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12-01-2009, 02:30 PM   #1
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Zoom use with a katzeye screen

I've given up trying to use variable-aperture zooms with a katzeye split image focusing screen because the light meter freaks out toward the long end and severely underexposes. The viewfinder also goes dark, presumably due to the smaller max aperture.

Does anyone else have this issue, and is there a workaround (other than investing in a constant-aperture zoom)?

Can someone give me a technical explanation for what is going on? Why does this not happen with a 35mm camera with a split image screen?

12-01-2009, 02:40 PM   #2
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I think it does depending upon the aperture range.

Split images for me have always been an issue at F5.6 unless you are really careful about your allignment on the split image.

As for an explanation, it is an optical thing, I knew it once but forgot over time.

it is really not a question of variable aperture but of a small aperture.

Note that as AF came into play, and focusing aids disappeared in favor of a clear central section of the viewfinder, many variable aperture zooms evolved to having maximum apertures of F6.3 because that was the realistic working limit of AF. Sure there were faster ones but cheap ones went to the limit of AF pretty quick.

Note a variable aperture F2.8-F4 should work just fine.
12-01-2009, 05:07 PM   #3
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A little more information might help.
  • What lens are you using?
  • How are you determining exposure?
  • If an "A" contact lens, is the aperture ring in the "A" position?
  • If not an "A" contact lens, are you familiar with the general issues related to stopped-down metering (the only metering available with non-A lenses)?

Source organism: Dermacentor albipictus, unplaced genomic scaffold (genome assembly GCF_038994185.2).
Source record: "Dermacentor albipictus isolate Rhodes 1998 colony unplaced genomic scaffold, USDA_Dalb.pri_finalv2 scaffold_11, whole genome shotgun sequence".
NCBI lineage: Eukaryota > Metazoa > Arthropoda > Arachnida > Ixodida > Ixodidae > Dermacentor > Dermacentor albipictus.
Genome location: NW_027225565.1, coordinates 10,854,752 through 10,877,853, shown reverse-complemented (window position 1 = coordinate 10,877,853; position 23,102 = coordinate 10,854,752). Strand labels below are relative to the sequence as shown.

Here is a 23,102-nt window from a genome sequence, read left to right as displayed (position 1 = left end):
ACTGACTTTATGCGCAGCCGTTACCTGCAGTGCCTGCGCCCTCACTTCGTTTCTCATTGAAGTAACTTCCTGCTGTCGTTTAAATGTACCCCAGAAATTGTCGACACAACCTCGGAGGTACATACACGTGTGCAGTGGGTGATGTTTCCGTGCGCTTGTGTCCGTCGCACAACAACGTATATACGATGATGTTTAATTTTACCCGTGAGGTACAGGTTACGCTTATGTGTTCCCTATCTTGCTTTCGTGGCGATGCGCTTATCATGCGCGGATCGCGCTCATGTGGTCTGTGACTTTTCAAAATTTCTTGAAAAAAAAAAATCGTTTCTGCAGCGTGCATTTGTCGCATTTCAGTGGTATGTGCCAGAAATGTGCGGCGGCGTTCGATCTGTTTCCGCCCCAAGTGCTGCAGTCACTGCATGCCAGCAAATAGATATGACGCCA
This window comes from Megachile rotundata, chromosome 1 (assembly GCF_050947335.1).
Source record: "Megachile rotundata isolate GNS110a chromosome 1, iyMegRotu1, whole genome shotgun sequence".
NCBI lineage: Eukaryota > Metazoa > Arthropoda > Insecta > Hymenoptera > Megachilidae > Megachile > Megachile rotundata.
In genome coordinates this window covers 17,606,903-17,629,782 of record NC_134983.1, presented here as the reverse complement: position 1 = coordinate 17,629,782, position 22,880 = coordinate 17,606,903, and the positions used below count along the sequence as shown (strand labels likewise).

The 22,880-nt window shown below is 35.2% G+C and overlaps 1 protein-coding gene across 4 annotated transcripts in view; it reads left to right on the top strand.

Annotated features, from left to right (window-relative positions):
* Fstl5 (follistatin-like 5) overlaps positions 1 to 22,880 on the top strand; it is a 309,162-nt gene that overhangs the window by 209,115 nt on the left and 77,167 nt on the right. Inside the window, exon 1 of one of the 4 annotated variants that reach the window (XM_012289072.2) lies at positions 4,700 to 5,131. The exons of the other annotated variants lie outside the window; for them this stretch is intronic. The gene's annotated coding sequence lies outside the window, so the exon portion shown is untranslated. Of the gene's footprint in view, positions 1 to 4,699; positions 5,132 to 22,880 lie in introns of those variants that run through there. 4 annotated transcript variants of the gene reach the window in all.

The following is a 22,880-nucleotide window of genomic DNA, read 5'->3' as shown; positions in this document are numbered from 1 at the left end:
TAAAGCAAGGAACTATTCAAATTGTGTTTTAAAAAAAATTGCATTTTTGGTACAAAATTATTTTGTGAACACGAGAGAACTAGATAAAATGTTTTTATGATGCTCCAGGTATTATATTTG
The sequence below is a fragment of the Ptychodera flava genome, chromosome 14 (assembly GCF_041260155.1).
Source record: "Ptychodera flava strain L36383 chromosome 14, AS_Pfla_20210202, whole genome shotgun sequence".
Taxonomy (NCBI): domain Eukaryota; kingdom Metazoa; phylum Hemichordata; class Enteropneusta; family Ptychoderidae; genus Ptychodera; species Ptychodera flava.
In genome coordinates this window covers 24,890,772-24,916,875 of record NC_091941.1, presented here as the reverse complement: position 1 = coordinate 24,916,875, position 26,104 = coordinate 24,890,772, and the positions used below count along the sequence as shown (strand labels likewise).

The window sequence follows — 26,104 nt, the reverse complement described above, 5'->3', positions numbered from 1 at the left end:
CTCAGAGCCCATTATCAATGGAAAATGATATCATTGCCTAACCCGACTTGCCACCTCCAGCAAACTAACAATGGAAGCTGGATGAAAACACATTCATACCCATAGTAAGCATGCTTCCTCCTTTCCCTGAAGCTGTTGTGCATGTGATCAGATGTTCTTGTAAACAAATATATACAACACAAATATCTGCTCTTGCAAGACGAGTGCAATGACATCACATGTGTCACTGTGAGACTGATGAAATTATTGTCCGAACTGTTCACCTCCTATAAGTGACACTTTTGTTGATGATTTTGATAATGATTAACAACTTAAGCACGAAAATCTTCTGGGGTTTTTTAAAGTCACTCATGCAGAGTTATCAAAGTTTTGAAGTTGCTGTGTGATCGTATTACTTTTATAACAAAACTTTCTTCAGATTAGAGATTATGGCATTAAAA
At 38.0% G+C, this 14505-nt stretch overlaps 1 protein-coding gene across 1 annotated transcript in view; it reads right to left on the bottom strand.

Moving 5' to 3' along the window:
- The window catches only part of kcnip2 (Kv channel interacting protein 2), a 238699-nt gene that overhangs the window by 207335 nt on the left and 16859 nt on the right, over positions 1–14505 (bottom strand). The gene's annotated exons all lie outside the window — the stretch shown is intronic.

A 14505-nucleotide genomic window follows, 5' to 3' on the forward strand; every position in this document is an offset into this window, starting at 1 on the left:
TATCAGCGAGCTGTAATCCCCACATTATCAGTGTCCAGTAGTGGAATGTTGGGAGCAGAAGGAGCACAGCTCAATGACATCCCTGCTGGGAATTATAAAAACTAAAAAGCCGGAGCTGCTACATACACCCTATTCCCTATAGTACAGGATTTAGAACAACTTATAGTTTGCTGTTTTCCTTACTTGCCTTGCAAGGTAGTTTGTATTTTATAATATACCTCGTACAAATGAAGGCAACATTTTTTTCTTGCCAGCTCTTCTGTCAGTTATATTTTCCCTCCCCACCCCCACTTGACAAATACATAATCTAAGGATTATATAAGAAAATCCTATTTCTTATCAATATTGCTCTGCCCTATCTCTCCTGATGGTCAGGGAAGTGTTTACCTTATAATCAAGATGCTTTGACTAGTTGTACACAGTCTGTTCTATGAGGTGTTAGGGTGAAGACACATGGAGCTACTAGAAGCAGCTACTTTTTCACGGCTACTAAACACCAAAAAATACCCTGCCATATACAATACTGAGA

I own the Katzeye with Optibrite and previously owned the non-Optibrite version. Both meter essentially as well as the stock screen with "A" contact lenses. That is not saying much though since all three screen pretty much suck for stopped-down metering at wider apertures (gross underexposure). That being said, it is unlikely that your screen is at fault. That wretched behavior is a feature of the metering system and is actually addressed in the owner's manual.

As for the viewfinder going dark...that is what you would expect with a variable aperture lens and a proper focusing screen. For example, the 18-55/3.5-5.6 passes less than half as much light at 55mm as it does at 18mm.

Steve
12-02-2009, 04:01 PM   #4
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Shoot manual?

12-02-2009, 04:36 PM   #5
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Hmm...maybe I should have been clearer. This happens with any variable-aperture zoom, but right now the only one I have is an old Promaster one with an A setting. I've had the same issue with the kit lens and FA 28-90 as well. I understand that there is less light coming in at longer focal lengths (= smaller aperture), but why wouldn't this happen with the original focusing screen? Why wouldn't it happen with a split image screen in a 35mm camera?

Really this isn't much of an issue. I mostly stick to fast primes, so I was really just curious about it.

I've got my eye on a DA* 16-50 as my next big purchase, so hopefully in the future this will all be a moot point.
12-02-2009, 05:59 PM   #6
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QuoteOriginally posted by Finn Quote
Hmm...maybe I should have been clearer. This happens with any variable-aperture zoom, but right now the only one I have is an old Promaster one with an A setting. I've had the same issue with the kit lens and FA 28-90 as well. I understand that there is less light coming in at longer focal lengths (= smaller aperture), but why wouldn't this happen with the original focusing screen? Why wouldn't it happen with a split image screen in a 35mm camera?

Really this isn't much of an issue. I mostly stick to fast primes, so I was really just curious about it.

I've got my eye on a DA* 16-50 as my next big purchase, so hopefully in the future this will all be a moot point.
You should not have any exposure problems with your Promaster as long as the aperture ring is on the "A" setting. If you are and your other lenses meter properly, there is a problem with the lens.

Steve
12-02-2009, 06:07 PM   #7
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it is in the desing of the split image. the origonal focusing screen gets darker when you zoom but you fail to notice the change in lighting along with the change in image.

It's just that the split image is very sensitive to a specific light level
12-02-2009, 09:10 PM   #8